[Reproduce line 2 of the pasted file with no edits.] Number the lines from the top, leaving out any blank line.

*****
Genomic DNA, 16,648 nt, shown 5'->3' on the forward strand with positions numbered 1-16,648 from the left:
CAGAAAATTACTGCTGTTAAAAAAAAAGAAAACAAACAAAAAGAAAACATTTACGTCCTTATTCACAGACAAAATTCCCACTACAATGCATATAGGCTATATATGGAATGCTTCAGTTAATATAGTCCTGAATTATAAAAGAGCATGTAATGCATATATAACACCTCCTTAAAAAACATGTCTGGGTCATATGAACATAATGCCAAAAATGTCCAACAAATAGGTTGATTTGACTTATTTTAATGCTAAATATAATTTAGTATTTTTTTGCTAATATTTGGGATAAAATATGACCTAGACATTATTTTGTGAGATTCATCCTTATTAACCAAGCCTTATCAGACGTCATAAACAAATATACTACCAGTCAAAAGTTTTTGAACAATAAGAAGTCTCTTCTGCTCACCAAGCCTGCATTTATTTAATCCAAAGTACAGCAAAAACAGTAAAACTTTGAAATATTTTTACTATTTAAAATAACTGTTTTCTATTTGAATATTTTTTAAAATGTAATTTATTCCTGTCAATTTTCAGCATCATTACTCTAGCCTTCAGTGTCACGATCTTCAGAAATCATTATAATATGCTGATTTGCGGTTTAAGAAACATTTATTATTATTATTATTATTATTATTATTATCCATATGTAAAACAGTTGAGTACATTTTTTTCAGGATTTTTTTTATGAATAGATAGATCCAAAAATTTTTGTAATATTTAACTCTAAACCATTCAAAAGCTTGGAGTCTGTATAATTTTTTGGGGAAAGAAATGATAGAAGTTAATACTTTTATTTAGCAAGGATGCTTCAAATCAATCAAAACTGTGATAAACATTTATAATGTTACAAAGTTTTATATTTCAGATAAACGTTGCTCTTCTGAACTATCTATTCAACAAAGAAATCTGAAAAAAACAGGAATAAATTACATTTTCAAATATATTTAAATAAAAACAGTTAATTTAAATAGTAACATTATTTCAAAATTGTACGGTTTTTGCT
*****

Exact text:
CAGAAAATTACTGCTGTTAAAAAAAAAGAAAACAAACAAAAAGAAAACATTTACGTCCTTATTCACAGACAAAATTCCCACTACAATGCATATAGGCTATATATGGAATGCTTCAGTTAATATAGTCCTGAATTATAAAAGAGCATGTAATGCATATATAACACCTCCTTAAAAAACATGTCTGGGTCATATGAACATAATGCCAAAAATGTCCAACAAATAGGTTGATTTGACTTATTTTAATGCTAAATATAATTTAGTATTTTTTTGCTAATATTTGGGATAAAATATGACCTAGACATTATTTTGTGAGATTCATCCTTATTAACCAAGCCTTATCAGACGTCATAAACAAATATACTACCAGTCAAAAGTTTTTGAACAATAAGAAGTCTCTTCTGCTCACCAAGCCTGCATTTATTTAATCCAAAGTACAGCAAAAACAGTAAAACTTTGAAATATTTTTACTATTTAAAATAACTGTTTTCTATTTGAATATTTTTTAAAATGTAATTTATTCCTGTCAATTTTCAGCATCATTACTCTAGCCTTCAGTGTCACGATCTTCAGAAATCATTATAATATGCTGATTTGCGGTTTAAGAAACATTTATTATTATTATTATTATTATTATTATTATCCATATGTAAAACAGTTGAGTACATTTTTTTCAGGATTTTTTTTATGAATAGATAGATCCAAAAATTTTTGTAATATTTAACTCTAAACCATTCAAAAGCTTGGAGTCTGTATAATTTTTTGGGGAAAGAAATGATAGAAGTTAATACTTTTATTTAGCAAGGATGCTTCAAATCAATCAAAACTGTGATAAACATTTATAATGTTACAAAGTTTTATATTTCAGATAAACGTTGCTCTTCTGAACTATCTATTCAACAAAGAAATCTGAAAAAAACAGGAATAAATTACATTTTCAAATATATTTAAATAAAAACAGTTAATTTAAATAGTAACATTATTTCAAAATTGTACGGTTTTTGCT